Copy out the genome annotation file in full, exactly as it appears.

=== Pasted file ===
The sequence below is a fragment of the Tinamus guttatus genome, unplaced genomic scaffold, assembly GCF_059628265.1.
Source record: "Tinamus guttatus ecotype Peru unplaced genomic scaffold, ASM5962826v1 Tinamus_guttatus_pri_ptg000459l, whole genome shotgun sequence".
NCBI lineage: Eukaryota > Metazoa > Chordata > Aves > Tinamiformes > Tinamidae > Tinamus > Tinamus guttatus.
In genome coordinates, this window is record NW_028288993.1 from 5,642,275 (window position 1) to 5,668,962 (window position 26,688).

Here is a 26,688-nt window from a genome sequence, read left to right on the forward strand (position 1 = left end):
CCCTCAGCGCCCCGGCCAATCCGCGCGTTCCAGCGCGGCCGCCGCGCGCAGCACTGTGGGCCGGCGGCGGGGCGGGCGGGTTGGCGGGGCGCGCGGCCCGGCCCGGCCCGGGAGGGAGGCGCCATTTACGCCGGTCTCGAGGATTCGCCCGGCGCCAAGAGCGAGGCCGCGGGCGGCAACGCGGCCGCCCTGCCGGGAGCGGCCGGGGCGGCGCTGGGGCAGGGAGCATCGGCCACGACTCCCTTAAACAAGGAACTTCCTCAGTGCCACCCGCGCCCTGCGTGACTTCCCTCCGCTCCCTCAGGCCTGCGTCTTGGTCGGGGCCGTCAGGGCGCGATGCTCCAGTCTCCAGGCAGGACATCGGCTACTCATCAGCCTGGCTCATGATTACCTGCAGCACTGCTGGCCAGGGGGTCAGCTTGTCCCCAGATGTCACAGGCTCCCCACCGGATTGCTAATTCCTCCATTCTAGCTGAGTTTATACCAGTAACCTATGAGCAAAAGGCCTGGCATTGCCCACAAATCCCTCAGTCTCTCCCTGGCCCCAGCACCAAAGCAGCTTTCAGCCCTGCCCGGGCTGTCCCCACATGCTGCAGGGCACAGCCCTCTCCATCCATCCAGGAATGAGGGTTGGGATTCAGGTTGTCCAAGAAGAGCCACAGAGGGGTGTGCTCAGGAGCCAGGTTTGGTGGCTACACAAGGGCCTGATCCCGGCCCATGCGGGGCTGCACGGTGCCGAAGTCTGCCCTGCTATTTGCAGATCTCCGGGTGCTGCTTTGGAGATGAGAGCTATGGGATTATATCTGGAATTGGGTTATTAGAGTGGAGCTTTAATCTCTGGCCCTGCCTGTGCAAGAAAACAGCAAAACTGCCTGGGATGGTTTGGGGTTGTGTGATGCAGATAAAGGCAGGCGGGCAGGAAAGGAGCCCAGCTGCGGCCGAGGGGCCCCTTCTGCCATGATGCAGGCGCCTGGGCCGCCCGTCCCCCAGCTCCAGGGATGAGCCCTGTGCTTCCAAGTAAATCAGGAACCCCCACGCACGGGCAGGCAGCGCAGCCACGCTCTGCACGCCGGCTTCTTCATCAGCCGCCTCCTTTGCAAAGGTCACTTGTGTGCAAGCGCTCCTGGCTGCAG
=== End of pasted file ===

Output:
The sequence below is a fragment of the Tinamus guttatus genome, unplaced genomic scaffold, assembly GCF_059628265.1.
Source record: "Tinamus guttatus ecotype Peru unplaced genomic scaffold, ASM5962826v1 Tinamus_guttatus_pri_ptg000459l, whole genome shotgun sequence".
NCBI lineage: Eukaryota > Metazoa > Chordata > Aves > Tinamiformes > Tinamidae > Tinamus > Tinamus guttatus.
In genome coordinates, this window is record NW_028288993.1 from 5,642,275 (window position 1) to 5,668,962 (window position 26,688).

Here is a 26,688-nt window from a genome sequence, read left to right on the forward strand (position 1 = left end):
CCCTCAGCGCCCCGGCCAATCCGCGCGTTCCAGCGCGGCCGCCGCGCGCAGCACTGTGGGCCGGCGGCGGGGCGGGCGGGTTGGCGGGGCGCGCGGCCCGGCCCGGCCCGGGAGGGAGGCGCCATTTACGCCGGTCTCGAGGATTCGCCCGGCGCCAAGAGCGAGGCCGCGGGCGGCAACGCGGCCGCCCTGCCGGGAGCGGCCGGGGCGGCGCTGGGGCAGGGAGCATCGGCCACGACTCCCTTAAACAAGGAACTTCCTCAGTGCCACCCGCGCCCTGCGTGACTTCCCTCCGCTCCCTCAGGCCTGCGTCTTGGTCGGGGCCGTCAGGGCGCGATGCTCCAGTCTCCAGGCAGGACATCGGCTACTCATCAGCCTGGCTCATGATTACCTGCAGCACTGCTGGCCAGGGGGTCAGCTTGTCCCCAGATGTCACAGGCTCCCCACCGGATTGCTAATTCCTCCATTCTAGCTGAGTTTATACCAGTAACCTATGAGCAAAAGGCCTGGCATTGCCCACAAATCCCTCAGTCTCTCCCTGGCCCCAGCACCAAAGCAGCTTTCAGCCCTGCCCGGGCTGTCCCCACATGCTGCAGGGCACAGCCCTCTCCATCCATCCAGGAATGAGGGTTGGGATTCAGGTTGTCCAAGAAGAGCCACAGAGGGGTGTGCTCAGGAGCCAGGTTTGGTGGCTACACAAGGGCCTGATCCCGGCCCATGCGGGGCTGCACGGTGCCGAAGTCTGCCCTGCTATTTGCAGATCTCCGGGTGCTGCTTTGGAGATGAGAGCTATGGGATTATATCTGGAATTGGGTTATTAGAGTGGAGCTTTAATCTCTGGCCCTGCCTGTGCAAGAAAACAGCAAAACTGCCTGGGATGGTTTGGGGTTGTGTGATGCAGATAAAGGCAGGCGGGCAGGAAAGGAGCCCAGCTGCGGCCGAGGGGCCCCTTCTGCCATGATGCAGGCGCCTGGGCCGCCCGTCCCCCAGCTCCAGGGATGAGCCCTGTGCTTCCAAGTAAATCAGGAACCCCCACGCACGGGCAGGCAGCGCAGCCACGCTCTGCACGCCGGCTTCTTCATCAGCCGCCTCCTTTGCAAAGGTCACTTGTGTGCAAGCGCTCCTGGCTGCAG